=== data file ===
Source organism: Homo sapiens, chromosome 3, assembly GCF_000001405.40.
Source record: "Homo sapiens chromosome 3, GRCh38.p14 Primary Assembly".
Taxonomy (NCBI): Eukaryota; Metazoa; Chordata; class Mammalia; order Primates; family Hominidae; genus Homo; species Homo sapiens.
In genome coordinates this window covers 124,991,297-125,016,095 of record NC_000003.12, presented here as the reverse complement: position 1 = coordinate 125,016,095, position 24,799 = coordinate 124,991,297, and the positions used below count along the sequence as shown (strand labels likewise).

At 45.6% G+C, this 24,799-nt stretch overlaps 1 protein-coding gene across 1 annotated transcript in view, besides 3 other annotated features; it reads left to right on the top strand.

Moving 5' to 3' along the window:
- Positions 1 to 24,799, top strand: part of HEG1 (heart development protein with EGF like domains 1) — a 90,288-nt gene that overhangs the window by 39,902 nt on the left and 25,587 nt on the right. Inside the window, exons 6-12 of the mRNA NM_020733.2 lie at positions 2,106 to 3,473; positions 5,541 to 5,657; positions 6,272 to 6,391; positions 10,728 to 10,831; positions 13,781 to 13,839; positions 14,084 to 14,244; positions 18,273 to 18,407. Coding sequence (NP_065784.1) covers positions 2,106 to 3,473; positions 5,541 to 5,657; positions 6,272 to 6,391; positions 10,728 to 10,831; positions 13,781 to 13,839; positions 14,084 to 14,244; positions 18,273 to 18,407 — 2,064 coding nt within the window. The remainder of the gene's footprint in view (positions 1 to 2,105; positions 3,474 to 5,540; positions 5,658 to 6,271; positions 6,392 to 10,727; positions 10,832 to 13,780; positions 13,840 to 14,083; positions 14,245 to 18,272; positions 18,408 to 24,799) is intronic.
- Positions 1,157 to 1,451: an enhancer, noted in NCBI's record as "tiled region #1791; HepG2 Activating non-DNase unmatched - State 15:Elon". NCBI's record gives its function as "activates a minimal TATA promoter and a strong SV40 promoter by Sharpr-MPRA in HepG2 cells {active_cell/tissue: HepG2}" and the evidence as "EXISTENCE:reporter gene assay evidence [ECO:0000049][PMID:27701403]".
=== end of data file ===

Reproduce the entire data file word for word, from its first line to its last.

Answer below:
Source organism: Homo sapiens, chromosome 3, assembly GCF_000001405.40.
Source record: "Homo sapiens chromosome 3, GRCh38.p14 Primary Assembly".
Taxonomy (NCBI): Eukaryota; Metazoa; Chordata; class Mammalia; order Primates; family Hominidae; genus Homo; species Homo sapiens.
In genome coordinates this window covers 124,991,297-125,016,095 of record NC_000003.12, presented here as the reverse complement: position 1 = coordinate 125,016,095, position 24,799 = coordinate 124,991,297, and the positions used below count along the sequence as shown (strand labels likewise).

At 45.6% G+C, this 24,799-nt stretch overlaps 1 protein-coding gene across 1 annotated transcript in view, besides 3 other annotated features; it reads left to right on the top strand.

Moving 5' to 3' along the window:
- Positions 1 to 24,799, top strand: part of HEG1 (heart development protein with EGF like domains 1) — a 90,288-nt gene that overhangs the window by 39,902 nt on the left and 25,587 nt on the right. Inside the window, exons 6-12 of the mRNA NM_020733.2 lie at positions 2,106 to 3,473; positions 5,541 to 5,657; positions 6,272 to 6,391; positions 10,728 to 10,831; positions 13,781 to 13,839; positions 14,084 to 14,244; positions 18,273 to 18,407. Coding sequence (NP_065784.1) covers positions 2,106 to 3,473; positions 5,541 to 5,657; positions 6,272 to 6,391; positions 10,728 to 10,831; positions 13,781 to 13,839; positions 14,084 to 14,244; positions 18,273 to 18,407 — 2,064 coding nt within the window. The remainder of the gene's footprint in view (positions 1 to 2,105; positions 3,474 to 5,540; positions 5,658 to 6,271; positions 6,392 to 10,727; positions 10,832 to 13,780; positions 13,840 to 14,083; positions 14,245 to 18,272; positions 18,408 to 24,799) is intronic.
- Positions 1,157 to 1,451: an enhancer, noted in NCBI's record as "tiled region #1791; HepG2 Activating non-DNase unmatched - State 15:Elon". NCBI's record gives its function as "activates a minimal TATA promoter and a strong SV40 promoter by Sharpr-MPRA in HepG2 cells {active_cell/tissue: HepG2}" and the evidence as "EXISTENCE:reporter gene assay evidence [ECO:0000049][PMID:27701403]".